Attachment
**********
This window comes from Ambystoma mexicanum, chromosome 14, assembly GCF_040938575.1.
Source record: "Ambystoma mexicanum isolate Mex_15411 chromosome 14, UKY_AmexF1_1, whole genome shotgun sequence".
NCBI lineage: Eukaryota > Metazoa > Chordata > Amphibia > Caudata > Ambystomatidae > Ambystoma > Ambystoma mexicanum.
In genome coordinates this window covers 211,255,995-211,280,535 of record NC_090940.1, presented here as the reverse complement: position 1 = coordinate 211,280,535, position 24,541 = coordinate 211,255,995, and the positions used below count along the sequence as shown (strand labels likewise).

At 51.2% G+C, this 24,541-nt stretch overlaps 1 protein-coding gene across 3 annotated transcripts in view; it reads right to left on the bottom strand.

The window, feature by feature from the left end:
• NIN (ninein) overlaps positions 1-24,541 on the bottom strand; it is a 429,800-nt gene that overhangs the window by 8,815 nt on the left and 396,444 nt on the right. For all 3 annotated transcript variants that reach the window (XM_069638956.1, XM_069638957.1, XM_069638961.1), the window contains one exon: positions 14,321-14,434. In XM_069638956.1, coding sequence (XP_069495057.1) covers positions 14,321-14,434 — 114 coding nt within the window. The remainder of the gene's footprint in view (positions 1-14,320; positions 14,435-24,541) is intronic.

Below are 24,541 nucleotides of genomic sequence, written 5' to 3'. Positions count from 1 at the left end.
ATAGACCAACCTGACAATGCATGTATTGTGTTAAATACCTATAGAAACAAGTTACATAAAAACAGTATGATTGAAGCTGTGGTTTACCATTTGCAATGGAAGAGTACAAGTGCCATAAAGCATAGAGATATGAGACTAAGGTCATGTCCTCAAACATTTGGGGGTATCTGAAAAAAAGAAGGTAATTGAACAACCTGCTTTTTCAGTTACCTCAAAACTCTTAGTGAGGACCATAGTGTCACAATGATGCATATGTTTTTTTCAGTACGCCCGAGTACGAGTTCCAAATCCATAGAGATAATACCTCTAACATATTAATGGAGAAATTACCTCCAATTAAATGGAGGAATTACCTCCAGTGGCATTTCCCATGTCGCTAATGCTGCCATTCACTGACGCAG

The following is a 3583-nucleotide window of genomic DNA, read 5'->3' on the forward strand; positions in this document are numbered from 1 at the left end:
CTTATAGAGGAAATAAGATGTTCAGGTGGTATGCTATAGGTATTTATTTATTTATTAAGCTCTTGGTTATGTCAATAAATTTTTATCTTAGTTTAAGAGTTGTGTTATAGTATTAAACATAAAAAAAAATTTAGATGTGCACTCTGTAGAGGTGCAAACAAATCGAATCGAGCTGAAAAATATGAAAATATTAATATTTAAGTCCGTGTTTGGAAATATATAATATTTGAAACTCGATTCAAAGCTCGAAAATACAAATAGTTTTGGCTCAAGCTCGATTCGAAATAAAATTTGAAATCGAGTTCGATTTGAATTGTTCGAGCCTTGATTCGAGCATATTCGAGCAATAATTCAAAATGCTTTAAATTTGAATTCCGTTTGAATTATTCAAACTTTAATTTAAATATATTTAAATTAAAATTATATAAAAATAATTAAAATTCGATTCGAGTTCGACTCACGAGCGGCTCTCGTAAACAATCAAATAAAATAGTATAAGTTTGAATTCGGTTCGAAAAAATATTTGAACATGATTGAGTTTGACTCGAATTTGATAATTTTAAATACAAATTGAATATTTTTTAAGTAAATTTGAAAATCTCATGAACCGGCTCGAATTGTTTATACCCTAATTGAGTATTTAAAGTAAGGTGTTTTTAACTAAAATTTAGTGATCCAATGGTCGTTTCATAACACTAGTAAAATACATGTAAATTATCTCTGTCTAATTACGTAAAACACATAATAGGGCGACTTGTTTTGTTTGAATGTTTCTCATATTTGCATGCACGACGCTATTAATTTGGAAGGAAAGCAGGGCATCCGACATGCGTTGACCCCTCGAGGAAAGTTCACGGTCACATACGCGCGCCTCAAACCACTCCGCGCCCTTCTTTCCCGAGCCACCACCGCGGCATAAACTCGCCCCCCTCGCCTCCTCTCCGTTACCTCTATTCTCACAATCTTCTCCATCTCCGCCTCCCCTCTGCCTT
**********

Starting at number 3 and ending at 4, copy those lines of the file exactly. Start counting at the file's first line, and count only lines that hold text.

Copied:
NCBI lineage: Eukaryota > Metazoa > Chordata > Amphibia > Caudata > Ambystomatidae > Ambystoma > Ambystoma mexicanum.
In genome coordinates this window covers 211,255,995-211,280,535 of record NC_090940.1, presented here as the reverse complement: position 1 = coordinate 211,280,535, position 24,541 = coordinate 211,255,995, and the positions used below count along the sequence as shown (strand labels likewise).